Crossing State Lines With Marijuana

By Christopher Coble, Esq. on November 17, 2016 | Last updated on March 21, 2019

On Election Day, residents of four more states elected to legalize recreational marijuana. Three other states approved medical marijuana. That leaves the country with a hodgepodge of pot laws, and leaves many wondering how travel between weed-friendly states and not-so-weed-friendly states will be regulated. (Keep in mind that marijuana remains an illegal drug under federal law.)

So what do you need to know about driving with marijuana across state lines? Here's a primer:

Intrastate Marijuana Transportation

First and foremost, state law -- even in states that legalize recreational marijuana use and possession -- will govern transportation of weed within the state. So if marijuana is illegal in a certain state, obviously transportation of marijuana within that state will also be illegal. And in states that have legalized marijuana, statutes will govern how much marijuana, and in what form, a person can possess or transport, and that may vary depending on whether the person is a business or an individual. So your first stop when checking on the transportation of marijuana should be your state's marijuana laws.

Enforcement of those laws could also depend on whether the state has legalized marijuana or just decriminalized it. In states where marijuana is legal, a person can legally possess pot as long as they are complying with the rules regarding possession like minimum age requirements and maximum amount limits. In states where marijuana is decriminalized, a person might be cited for pot possession and still be subject to a small fine, but not further prosecution.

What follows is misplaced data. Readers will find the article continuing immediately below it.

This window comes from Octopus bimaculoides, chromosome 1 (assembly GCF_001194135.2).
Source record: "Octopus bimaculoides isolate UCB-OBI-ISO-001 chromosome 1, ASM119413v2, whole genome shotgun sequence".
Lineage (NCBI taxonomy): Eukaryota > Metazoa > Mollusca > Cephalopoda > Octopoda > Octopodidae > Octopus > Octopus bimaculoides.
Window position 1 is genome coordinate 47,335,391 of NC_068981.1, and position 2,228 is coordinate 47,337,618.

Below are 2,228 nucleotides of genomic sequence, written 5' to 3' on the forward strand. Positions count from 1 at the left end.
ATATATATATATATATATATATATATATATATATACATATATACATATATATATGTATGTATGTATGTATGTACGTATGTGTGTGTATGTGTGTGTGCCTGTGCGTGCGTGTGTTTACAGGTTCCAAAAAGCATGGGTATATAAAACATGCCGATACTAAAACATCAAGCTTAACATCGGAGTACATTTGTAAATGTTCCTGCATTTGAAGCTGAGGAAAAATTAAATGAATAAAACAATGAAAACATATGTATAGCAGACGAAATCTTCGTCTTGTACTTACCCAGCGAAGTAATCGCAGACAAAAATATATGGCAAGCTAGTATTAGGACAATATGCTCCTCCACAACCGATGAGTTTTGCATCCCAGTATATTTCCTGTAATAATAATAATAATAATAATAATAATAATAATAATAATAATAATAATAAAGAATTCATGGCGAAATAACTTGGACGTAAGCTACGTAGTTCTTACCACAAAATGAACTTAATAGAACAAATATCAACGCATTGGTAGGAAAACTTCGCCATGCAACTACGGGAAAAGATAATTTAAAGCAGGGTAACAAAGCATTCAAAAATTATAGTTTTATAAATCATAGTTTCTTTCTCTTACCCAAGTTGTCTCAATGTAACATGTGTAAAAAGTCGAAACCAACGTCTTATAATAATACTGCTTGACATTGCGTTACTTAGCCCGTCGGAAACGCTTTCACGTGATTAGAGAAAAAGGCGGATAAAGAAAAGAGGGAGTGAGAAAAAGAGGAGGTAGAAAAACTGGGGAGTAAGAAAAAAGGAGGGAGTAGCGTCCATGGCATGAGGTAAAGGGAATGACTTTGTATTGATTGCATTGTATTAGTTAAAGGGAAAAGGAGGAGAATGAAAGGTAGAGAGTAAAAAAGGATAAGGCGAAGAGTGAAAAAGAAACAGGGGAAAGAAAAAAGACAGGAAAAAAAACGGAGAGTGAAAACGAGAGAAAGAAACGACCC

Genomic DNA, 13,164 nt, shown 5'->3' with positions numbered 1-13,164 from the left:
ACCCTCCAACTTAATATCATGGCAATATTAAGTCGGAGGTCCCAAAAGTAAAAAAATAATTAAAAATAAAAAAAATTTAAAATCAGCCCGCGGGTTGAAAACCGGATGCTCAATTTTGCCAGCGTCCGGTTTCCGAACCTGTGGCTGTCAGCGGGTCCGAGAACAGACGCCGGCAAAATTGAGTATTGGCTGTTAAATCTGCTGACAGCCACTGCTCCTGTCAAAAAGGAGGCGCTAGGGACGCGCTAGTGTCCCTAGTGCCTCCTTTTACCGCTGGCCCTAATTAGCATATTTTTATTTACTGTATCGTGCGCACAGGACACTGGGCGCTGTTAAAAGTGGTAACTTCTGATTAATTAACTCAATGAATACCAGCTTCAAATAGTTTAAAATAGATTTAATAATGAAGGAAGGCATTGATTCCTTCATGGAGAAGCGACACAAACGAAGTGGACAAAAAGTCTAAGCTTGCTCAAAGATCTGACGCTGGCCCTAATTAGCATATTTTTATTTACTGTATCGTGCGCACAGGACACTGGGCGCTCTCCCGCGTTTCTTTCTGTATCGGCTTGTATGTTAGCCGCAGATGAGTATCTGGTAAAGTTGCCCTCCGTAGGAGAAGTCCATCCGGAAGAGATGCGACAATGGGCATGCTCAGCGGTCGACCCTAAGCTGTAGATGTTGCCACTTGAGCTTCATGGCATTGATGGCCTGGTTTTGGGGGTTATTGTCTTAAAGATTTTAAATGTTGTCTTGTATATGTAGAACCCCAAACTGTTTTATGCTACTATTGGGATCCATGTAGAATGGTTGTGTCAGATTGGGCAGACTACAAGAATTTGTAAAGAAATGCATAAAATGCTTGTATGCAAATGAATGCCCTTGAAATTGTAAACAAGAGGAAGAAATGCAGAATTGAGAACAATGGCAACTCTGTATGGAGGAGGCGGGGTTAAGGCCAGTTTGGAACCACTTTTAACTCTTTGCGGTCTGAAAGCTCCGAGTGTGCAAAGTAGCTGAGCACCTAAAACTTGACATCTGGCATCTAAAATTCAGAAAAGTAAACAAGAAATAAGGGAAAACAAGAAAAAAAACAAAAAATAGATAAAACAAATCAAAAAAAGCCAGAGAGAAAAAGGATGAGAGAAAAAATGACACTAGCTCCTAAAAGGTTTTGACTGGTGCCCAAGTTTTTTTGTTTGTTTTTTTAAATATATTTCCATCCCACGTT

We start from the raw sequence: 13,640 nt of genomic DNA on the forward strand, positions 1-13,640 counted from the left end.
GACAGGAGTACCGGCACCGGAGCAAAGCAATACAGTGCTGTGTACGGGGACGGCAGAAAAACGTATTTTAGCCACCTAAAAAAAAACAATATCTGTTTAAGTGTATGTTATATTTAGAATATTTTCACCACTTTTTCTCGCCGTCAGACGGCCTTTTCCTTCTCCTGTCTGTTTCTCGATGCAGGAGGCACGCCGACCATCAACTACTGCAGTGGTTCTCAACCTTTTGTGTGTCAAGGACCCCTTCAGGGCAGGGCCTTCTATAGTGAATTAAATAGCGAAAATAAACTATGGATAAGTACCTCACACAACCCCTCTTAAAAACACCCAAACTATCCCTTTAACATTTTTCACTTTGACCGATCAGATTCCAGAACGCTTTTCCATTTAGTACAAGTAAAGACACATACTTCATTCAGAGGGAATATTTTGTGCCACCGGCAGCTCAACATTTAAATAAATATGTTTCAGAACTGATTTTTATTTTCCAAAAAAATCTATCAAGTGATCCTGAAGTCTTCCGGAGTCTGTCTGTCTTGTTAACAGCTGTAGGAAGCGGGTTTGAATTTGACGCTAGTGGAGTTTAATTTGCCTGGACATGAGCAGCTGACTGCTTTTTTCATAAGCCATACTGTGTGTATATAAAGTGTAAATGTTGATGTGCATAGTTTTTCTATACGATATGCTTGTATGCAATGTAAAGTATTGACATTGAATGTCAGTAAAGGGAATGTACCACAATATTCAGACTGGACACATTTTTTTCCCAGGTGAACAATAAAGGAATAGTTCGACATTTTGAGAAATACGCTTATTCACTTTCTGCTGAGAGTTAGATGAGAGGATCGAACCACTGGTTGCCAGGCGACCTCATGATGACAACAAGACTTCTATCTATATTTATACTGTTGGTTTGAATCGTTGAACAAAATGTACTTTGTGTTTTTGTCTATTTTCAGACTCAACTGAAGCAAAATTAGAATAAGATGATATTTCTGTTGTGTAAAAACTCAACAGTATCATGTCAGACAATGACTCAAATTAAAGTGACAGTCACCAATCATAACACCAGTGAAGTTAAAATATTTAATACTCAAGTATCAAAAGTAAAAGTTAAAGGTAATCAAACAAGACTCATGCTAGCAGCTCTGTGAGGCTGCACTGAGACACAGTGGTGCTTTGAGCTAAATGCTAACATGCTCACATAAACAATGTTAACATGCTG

Interstate Marijuana Transportation

As we noted above, marijuana remains illegal under federal law. And the Supremacy Clause of the Constitution states that if there is ever a conflict, federal laws trump state laws. So driving across state lines with marijuana could lead to a federal drug trafficking charge, depending on how much you have in your possession. Thus far, the federal government has left the bulk of marijuana prosecutions to the states, but that isn't always guaranteed.

And even if you purchased your marijuana in a legal recreational state, like Colorado for example, and drove to a no-legalized neighboring state, say, Kansas, you could also be charged under that state's drug trafficking or drug possession laws. If you have questions about the specifics of your state's marijuana statutes, consult an experienced drug crimes attorney near you.

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